How Strong Is Rishi Sunak's Claim To UK Top Job?

How Strong Is Rishi Sunak's Claim To UK Top Job?

by Nishtha Anushree - Jul 14, 2022 12:05 PM +05:30 IST
How Strong Is Rishi Sunak's Claim To UK Top Job?Rishi Sunak

As Rishi Sunak wins the first round of the Conservative Party leadership vote, here's a look at the process and his prospects.

The vote: Those who didn't get the support of 30 MPs were eliminated, which narrowed down the race from eight to six candidates:

  • Rishi Sunak: 88 votes

  • Penny Mordaunt: 67 votes

  • Liz Truss: 50 votes

  • Kemi Badenoch: 40 votes

  • Tom Tugendhat: 37 votes

  • Suella Braverman: 32 votes

Future course: More rounds of voting will take place over the next few days, which will whittle the number of candidates down to two.

  • The two candidates will face off to become Britain's next prime minister. The winner will be chosen by the Conservative party membership, not the MPs.

  • If Mordaunt makes it to the final stage against Sunak, he will have a problem. The card-carrying members of the Conservative party are more activist in nature.

The background: Sunak's campaign video suggests that despite being rich, he comes from a humble background. His mother was a pharmacist and his father was a GP.

  • Sunak's wife is the daughter of Narayana Murthy, Infosys co-founder. Reports suggest that Sunak is the wealthiest man in the British parliament.

  • If Sunak becomes the PM, his fortune, many fear, will be used against him by the Labour party. Questions will be raised such as "Isn't he too rich to rule? Too out of touch with the struggles of an ordinary Briton?"

Political career: He is relatively new to politics. He was first elected in 2015 to his seat in Richmond, North Yorkshire, succeeding Lord Hague of Richmond.

  • He has had three ministerial jobs — local government minister from 2018, chief secretary to the treasury from 2019, and then chancellor of the exchequer from February 2020, stepping in weeks before the pandemic struck the UK.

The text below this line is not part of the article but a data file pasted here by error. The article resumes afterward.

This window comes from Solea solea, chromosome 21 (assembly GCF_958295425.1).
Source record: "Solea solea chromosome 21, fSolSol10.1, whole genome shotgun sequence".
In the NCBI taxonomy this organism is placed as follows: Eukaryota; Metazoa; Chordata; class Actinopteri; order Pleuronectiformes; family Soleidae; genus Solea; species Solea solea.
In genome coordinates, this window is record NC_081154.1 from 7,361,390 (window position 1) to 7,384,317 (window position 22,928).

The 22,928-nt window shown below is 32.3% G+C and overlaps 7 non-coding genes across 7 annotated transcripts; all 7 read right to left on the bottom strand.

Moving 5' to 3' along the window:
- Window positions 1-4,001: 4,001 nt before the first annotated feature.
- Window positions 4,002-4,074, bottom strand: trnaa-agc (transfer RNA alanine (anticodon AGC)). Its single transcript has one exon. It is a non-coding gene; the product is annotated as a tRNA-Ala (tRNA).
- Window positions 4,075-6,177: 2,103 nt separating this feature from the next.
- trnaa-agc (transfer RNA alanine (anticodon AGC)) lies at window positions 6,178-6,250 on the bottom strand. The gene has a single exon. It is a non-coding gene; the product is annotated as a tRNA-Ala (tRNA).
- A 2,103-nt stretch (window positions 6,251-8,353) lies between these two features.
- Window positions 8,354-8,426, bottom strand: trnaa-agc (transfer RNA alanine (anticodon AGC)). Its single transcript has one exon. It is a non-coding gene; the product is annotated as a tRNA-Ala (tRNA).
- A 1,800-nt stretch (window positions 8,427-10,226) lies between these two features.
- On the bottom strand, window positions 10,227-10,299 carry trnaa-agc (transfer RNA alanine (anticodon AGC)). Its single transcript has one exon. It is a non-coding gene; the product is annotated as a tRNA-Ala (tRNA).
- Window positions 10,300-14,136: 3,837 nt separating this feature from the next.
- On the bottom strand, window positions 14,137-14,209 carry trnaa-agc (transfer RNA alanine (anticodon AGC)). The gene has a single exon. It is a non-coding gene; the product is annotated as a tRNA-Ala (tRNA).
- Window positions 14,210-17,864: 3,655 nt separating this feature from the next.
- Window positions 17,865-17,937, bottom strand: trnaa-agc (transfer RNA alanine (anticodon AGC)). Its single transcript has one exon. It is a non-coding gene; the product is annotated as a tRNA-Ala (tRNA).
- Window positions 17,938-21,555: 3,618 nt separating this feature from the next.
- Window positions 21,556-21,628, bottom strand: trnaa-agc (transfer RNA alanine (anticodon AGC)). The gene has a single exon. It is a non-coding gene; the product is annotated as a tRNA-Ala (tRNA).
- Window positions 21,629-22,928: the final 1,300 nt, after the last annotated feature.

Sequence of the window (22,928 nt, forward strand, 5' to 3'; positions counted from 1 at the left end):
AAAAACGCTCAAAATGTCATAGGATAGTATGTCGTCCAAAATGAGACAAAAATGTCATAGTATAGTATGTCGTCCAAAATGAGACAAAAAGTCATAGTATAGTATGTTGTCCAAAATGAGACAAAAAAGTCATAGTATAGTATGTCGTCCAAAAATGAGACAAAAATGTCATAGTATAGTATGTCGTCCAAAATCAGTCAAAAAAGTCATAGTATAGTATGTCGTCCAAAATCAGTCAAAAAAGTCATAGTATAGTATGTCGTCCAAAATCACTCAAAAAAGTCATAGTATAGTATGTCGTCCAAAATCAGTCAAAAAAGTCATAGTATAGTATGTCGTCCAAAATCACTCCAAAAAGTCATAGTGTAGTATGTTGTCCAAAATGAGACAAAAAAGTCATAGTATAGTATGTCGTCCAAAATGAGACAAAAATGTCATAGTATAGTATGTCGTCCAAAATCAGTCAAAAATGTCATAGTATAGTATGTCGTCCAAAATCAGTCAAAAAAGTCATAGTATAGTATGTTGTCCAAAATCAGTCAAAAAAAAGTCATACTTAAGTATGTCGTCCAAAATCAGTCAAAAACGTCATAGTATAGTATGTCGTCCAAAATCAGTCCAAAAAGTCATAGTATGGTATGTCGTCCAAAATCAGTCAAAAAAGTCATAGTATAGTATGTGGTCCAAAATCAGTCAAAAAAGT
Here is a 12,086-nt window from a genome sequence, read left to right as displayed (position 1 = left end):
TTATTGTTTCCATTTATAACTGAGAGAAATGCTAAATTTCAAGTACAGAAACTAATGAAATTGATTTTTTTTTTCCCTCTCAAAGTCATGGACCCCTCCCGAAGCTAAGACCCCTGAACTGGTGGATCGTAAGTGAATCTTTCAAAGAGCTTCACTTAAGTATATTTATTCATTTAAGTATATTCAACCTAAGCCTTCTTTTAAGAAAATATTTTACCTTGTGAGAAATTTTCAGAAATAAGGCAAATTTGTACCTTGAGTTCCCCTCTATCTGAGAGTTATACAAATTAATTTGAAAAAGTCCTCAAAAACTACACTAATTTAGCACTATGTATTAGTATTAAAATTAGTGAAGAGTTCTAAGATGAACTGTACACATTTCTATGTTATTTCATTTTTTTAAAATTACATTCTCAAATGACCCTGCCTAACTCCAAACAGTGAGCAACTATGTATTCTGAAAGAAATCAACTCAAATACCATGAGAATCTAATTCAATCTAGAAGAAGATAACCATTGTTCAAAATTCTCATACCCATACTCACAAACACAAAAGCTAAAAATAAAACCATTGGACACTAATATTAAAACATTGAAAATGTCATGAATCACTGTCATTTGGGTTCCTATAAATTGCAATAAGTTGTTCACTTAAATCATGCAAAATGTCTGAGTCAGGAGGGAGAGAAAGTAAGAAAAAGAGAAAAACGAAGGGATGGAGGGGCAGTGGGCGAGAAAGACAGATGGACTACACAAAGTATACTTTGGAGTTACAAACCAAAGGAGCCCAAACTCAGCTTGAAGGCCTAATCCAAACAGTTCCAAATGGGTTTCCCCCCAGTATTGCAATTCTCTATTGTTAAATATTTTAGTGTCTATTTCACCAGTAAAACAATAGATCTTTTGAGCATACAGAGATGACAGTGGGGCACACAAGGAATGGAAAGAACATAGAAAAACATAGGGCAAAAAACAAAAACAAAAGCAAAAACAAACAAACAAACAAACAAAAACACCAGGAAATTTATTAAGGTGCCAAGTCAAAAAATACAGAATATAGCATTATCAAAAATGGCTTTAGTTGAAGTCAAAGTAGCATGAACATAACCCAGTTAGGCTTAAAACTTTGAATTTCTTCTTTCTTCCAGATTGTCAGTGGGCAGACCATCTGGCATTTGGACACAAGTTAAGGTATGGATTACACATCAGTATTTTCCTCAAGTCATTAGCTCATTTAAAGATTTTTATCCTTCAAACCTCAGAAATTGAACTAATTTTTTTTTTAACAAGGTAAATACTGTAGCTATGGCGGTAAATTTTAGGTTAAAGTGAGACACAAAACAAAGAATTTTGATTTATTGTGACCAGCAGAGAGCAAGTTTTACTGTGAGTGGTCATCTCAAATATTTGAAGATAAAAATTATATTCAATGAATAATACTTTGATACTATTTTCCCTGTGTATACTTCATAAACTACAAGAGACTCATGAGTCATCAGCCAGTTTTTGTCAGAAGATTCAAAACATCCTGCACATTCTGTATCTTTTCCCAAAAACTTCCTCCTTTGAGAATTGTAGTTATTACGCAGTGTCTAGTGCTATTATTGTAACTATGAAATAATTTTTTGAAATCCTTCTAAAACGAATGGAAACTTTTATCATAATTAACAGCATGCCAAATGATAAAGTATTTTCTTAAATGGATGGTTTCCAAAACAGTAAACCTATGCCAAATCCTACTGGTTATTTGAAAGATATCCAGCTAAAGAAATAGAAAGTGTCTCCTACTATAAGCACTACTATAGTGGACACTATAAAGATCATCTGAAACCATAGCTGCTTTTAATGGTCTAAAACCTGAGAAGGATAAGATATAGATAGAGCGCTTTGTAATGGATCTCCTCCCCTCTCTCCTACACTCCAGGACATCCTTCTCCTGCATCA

• Sunak was the chancellor of the exchequer in the Johnson government until he resigned from the cabinet.

The campaign: Sunak's resignation was perceived as a betrayal by his critics in the party. He attempted to heal the rift by praising Johnson at the campaign launch.

  • He talked about 'restoring trust' in the office, but questions were raised as he himself attended Boris' party.

  • Sunak's backers claim that Sunak ended up attending the party by mistake; he had a meeting scheduled, to which he turned up early.

  • To make things more complicated, Sunak isn't promising tax cuts like his rivals, who are contending with him for the top job. 'Fairytale economics', he calls it.

  • On defence spending, Sunak's rivals have pledged a 2.5 per cent, or even 3 per cent, increase. He has not put a number and said he will respond to threats.

Challenges: The danger is that in the general elections, with Sunak as the Tory candidate, the Tories will lose most of the gains they made by winning the 'red wall' seats during Johnson's administration. The 'red wall' seats are Labour strongholds.

  • The right wing of the Tory party is backing other candidates. Critics of Sunak, such as Jacob Rees Mogg, have called him the “socialist chancellor” who set the tax burden on a trajectory to hit a 70-year high, and spending, a 50-year high.

  • Sunak's wife's non-domicile status has also been scrutinised, as has been his fortune.

Nishtha Anushree is Senior Sub-editor at Swarajya. She tweets at @nishthaanushree.
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